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Bloggers Rebuff Microsoft 'Gifts' - InternetNews.
RealTime IT News

Bloggers Rebuff Microsoft 'Gifts'

A tactic by Microsoft , AMD and a PR firm to gain traction for Vista is instead reaping a whirlwind of controversy.

Edelman, the PR agency behind Vista's launch, sent Acer Ferrari laptops sporting the Windows Vista operating system and AMD processors to tech bloggers. But when bloggers questioned the ethics behind the deliveries, Microsoft and Edelman went into spin mode to explain their actions.

The companies refused to say exactly how many laptops were given to bloggers or how much they cost. But Rich Murray, president of Me-too Revolution, Edelman's social networking effort, said "roughly 90" laptops were sent to bloggers.

Prices for the Acer Ferrari 1000 and Acer Ferrari 5000 list between $2,000 and $2,400. Microsoft directed all questions about the laptops to Edelman.

Jocelyn Zell, Edelman vice president, told internetnews.com the confusion was caused by an e-mail that Microsoft sent to bloggers describing the laptops as loaners. "Our official position is that once these bloggers are done experiencing the product, they can choose what they want to do with them. There were no strings attached."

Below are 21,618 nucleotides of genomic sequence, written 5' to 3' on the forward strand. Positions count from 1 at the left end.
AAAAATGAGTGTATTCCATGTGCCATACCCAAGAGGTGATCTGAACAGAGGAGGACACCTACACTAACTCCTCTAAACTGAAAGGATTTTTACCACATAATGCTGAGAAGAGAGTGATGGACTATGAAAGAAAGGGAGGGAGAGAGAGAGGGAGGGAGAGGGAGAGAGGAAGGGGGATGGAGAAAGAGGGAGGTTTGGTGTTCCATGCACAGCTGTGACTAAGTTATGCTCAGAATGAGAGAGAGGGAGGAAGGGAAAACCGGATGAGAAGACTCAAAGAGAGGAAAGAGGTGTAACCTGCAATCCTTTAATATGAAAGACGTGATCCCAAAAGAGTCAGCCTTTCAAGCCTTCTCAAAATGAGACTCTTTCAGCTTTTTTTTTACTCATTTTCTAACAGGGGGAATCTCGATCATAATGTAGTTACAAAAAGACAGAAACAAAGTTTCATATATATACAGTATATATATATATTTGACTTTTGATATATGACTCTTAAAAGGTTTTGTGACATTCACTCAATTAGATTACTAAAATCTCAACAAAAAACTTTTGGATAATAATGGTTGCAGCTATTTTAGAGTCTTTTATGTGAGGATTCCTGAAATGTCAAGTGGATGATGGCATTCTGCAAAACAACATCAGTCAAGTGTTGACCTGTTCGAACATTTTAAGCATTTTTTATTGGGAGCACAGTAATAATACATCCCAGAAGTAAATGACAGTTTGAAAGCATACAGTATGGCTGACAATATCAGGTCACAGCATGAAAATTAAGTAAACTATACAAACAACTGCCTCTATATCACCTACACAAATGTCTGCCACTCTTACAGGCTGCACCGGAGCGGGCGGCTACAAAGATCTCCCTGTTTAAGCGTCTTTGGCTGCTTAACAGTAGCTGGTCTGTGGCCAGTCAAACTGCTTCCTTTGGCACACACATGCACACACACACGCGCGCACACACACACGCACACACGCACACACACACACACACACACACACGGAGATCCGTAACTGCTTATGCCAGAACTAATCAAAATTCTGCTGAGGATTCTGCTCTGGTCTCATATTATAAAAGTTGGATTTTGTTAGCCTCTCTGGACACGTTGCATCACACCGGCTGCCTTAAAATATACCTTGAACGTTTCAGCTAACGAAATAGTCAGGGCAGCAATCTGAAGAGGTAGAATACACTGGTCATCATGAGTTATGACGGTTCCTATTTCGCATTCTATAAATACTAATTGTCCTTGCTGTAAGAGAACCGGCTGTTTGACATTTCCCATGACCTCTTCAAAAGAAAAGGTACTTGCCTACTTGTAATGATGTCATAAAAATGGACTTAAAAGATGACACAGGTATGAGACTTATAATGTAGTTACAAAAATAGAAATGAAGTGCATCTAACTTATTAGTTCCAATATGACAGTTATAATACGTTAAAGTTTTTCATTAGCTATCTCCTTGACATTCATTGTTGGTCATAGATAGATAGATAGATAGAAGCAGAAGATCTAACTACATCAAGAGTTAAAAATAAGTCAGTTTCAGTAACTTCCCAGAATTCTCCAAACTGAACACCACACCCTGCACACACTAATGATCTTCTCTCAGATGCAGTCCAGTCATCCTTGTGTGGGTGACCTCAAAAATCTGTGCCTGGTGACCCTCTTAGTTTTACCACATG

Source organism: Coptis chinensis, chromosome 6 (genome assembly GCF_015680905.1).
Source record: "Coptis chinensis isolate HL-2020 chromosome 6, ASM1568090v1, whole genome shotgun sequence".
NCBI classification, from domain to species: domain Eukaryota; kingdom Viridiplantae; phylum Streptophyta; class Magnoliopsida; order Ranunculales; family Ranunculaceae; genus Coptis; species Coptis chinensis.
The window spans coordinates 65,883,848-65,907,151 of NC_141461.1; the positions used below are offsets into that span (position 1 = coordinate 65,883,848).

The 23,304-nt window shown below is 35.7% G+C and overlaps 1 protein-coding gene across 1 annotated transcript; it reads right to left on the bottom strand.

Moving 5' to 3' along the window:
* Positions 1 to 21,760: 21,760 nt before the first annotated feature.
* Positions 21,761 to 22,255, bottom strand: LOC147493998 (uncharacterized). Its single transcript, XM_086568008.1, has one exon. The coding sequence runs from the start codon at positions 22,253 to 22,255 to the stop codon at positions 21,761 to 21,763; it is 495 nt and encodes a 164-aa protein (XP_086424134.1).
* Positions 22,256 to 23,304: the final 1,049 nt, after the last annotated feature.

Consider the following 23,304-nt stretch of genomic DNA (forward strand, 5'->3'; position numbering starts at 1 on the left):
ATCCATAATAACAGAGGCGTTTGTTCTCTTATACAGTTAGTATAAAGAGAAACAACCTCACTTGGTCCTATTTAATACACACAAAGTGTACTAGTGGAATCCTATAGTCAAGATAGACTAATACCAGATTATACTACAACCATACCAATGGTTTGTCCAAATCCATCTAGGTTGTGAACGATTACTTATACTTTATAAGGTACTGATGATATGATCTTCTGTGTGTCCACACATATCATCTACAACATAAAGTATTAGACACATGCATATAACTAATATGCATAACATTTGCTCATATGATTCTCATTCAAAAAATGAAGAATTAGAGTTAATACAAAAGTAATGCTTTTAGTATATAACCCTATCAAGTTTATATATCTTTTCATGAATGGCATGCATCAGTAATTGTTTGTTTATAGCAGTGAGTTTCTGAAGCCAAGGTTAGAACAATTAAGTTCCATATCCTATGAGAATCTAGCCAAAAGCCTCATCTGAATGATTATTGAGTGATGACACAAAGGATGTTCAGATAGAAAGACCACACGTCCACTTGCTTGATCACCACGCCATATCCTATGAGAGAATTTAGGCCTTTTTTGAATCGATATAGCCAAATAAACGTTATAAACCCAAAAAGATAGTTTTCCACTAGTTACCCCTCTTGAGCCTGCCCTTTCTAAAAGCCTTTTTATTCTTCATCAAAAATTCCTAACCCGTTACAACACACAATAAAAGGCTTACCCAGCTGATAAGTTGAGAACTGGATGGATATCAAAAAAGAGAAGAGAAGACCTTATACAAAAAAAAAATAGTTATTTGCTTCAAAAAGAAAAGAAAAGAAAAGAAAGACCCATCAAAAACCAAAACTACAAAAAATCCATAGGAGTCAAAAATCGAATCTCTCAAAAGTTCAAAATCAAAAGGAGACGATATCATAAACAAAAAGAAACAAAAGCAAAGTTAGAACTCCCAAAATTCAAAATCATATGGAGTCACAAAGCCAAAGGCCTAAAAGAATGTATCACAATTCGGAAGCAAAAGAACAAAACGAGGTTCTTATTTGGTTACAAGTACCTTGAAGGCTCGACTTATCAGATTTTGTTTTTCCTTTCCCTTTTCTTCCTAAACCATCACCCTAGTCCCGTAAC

Aaron Coldiron, a Vista product manager, admits the laptop giveaway was the brainchild of Microsoft and AMD, but emphasized the laptops were for review and should either be returned or be given away.

Coldiron posted a comment on Long Zheng's blog in response to the controversy. "We have been up front that these are review PCs, and we encourage bloggers to disclose that." Coldiron quoted a portion of an e-mail he said was sent to bloggers suggesting the laptops could be reviewed and then either returned or given away.

Despite this uproar, Edelman will use bloggers in future campaigns, Zell said. The company is aware of the potential perils of such campaigns but maintains there are benefits.

Murray said the project has been generally well-received, adding that there were more positive reactions than negative ones. He acknowledged that using bloggers to promote products is never problem-free. The blogging atmosphere is "akin to the communications Wild West," Murray said. You put your clients at risk.

Marshall Kirkpatrick, one of the bloggers who received a laptop and who wrote about the fiasco on his blog, said that without the free computer, he likely would not have given Vista a second look. As for the ethics of bloggers getting freebies from companies that might be the subject of posts: "Anyone whose integrity can be bought for a laptop probably doesn't have much integrity in the first place."

Om Malik, operator of the tech blog Gigaom, said he would treat it as any other product review and then ship it back to Microsoft. The blogger suggested Microsoft should have sent Vista CDs. The entire episode wasn't planned very carefully, Malik said.

"Frankly, I need another laptop like I need another hole in my head."